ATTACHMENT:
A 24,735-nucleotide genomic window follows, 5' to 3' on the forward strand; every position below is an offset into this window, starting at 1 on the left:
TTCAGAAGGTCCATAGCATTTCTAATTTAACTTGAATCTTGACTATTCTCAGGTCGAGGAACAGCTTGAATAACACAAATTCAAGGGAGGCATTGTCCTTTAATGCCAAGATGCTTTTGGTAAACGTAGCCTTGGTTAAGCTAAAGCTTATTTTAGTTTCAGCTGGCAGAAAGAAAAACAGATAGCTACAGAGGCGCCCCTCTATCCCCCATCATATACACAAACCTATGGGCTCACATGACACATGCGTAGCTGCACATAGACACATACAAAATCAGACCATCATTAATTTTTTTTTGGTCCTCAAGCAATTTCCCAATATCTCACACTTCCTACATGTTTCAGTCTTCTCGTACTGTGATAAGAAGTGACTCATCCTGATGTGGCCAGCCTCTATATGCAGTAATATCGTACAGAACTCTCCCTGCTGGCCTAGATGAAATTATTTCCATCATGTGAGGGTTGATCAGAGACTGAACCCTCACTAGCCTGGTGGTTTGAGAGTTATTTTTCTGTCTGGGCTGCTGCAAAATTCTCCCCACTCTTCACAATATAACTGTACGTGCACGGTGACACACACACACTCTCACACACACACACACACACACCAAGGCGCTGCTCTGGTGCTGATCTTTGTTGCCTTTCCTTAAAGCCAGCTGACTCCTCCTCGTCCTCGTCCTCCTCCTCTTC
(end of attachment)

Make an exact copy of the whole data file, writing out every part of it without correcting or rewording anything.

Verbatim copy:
A 24,735-nucleotide genomic window follows, 5' to 3' on the forward strand; every position below is an offset into this window, starting at 1 on the left:
TTCAGAAGGTCCATAGCATTTCTAATTTAACTTGAATCTTGACTATTCTCAGGTCGAGGAACAGCTTGAATAACACAAATTCAAGGGAGGCATTGTCCTTTAATGCCAAGATGCTTTTGGTAAACGTAGCCTTGGTTAAGCTAAAGCTTATTTTAGTTTCAGCTGGCAGAAAGAAAAACAGATAGCTACAGAGGCGCCCCTCTATCCCCCATCATATACACAAACCTATGGGCTCACATGACACATGCGTAGCTGCACATAGACACATACAAAATCAGACCATCATTAATTTTTTTTTGGTCCTCAAGCAATTTCCCAATATCTCACACTTCCTACATGTTTCAGTCTTCTCGTACTGTGATAAGAAGTGACTCATCCTGATGTGGCCAGCCTCTATATGCAGTAATATCGTACAGAACTCTCCCTGCTGGCCTAGATGAAATTATTTCCATCATGTGAGGGTTGATCAGAGACTGAACCCTCACTAGCCTGGTGGTTTGAGAGTTATTTTTCTGTCTGGGCTGCTGCAAAATTCTCCCCACTCTTCACAATATAACTGTACGTGCACGGTGACACACACACACTCTCACACACACACACACACACACCAAGGCGCTGCTCTGGTGCTGATCTTTGTTGCCTTTCCTTAAAGCCAGCTGACTCCTCCTCGTCCTCGTCCTCCTCCTCTTC